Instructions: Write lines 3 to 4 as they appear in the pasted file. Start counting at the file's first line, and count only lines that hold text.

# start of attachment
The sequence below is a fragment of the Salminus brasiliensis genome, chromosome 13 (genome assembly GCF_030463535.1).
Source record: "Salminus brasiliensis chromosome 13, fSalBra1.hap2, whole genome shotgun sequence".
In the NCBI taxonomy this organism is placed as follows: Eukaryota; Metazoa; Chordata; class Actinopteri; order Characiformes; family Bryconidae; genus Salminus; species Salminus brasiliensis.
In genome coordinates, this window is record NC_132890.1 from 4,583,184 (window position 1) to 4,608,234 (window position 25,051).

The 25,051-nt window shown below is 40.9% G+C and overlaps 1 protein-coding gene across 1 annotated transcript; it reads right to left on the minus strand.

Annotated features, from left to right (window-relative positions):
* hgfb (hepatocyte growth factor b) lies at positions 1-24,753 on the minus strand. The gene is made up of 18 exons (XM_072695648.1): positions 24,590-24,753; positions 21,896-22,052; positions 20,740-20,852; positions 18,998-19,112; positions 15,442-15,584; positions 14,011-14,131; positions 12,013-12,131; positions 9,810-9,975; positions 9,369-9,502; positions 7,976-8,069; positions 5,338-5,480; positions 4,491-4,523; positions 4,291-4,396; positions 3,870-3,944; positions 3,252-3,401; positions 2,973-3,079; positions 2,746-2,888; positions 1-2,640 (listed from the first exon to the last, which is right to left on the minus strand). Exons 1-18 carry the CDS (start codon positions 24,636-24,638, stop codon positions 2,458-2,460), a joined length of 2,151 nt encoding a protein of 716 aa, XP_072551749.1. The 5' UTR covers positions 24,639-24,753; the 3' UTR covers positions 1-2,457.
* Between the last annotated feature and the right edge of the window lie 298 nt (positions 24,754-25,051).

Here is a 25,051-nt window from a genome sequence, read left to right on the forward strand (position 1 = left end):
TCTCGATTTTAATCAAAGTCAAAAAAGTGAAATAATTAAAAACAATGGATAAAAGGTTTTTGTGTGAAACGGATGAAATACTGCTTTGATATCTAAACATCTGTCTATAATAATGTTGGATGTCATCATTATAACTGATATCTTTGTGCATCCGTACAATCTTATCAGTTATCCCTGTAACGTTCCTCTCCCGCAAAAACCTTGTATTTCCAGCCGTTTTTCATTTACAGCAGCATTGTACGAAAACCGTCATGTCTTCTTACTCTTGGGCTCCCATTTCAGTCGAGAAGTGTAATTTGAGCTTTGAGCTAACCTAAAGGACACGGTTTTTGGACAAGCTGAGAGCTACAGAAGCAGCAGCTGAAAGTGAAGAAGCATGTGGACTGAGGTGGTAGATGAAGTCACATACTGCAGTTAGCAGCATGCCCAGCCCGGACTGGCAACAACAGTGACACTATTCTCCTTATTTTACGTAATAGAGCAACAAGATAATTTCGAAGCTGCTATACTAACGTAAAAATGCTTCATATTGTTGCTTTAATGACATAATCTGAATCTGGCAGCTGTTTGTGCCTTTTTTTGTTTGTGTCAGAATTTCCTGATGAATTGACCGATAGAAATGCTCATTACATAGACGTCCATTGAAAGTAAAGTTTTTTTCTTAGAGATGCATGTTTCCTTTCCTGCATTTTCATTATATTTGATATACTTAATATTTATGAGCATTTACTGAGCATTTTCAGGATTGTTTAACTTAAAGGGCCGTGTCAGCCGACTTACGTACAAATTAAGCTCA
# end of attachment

In the NCBI taxonomy this organism is placed as follows: Eukaryota; Metazoa; Chordata; class Actinopteri; order Characiformes; family Bryconidae; genus Salminus; species Salminus brasiliensis.
In genome coordinates, this window is record NC_132890.1 from 4,583,184 (window position 1) to 4,608,234 (window position 25,051).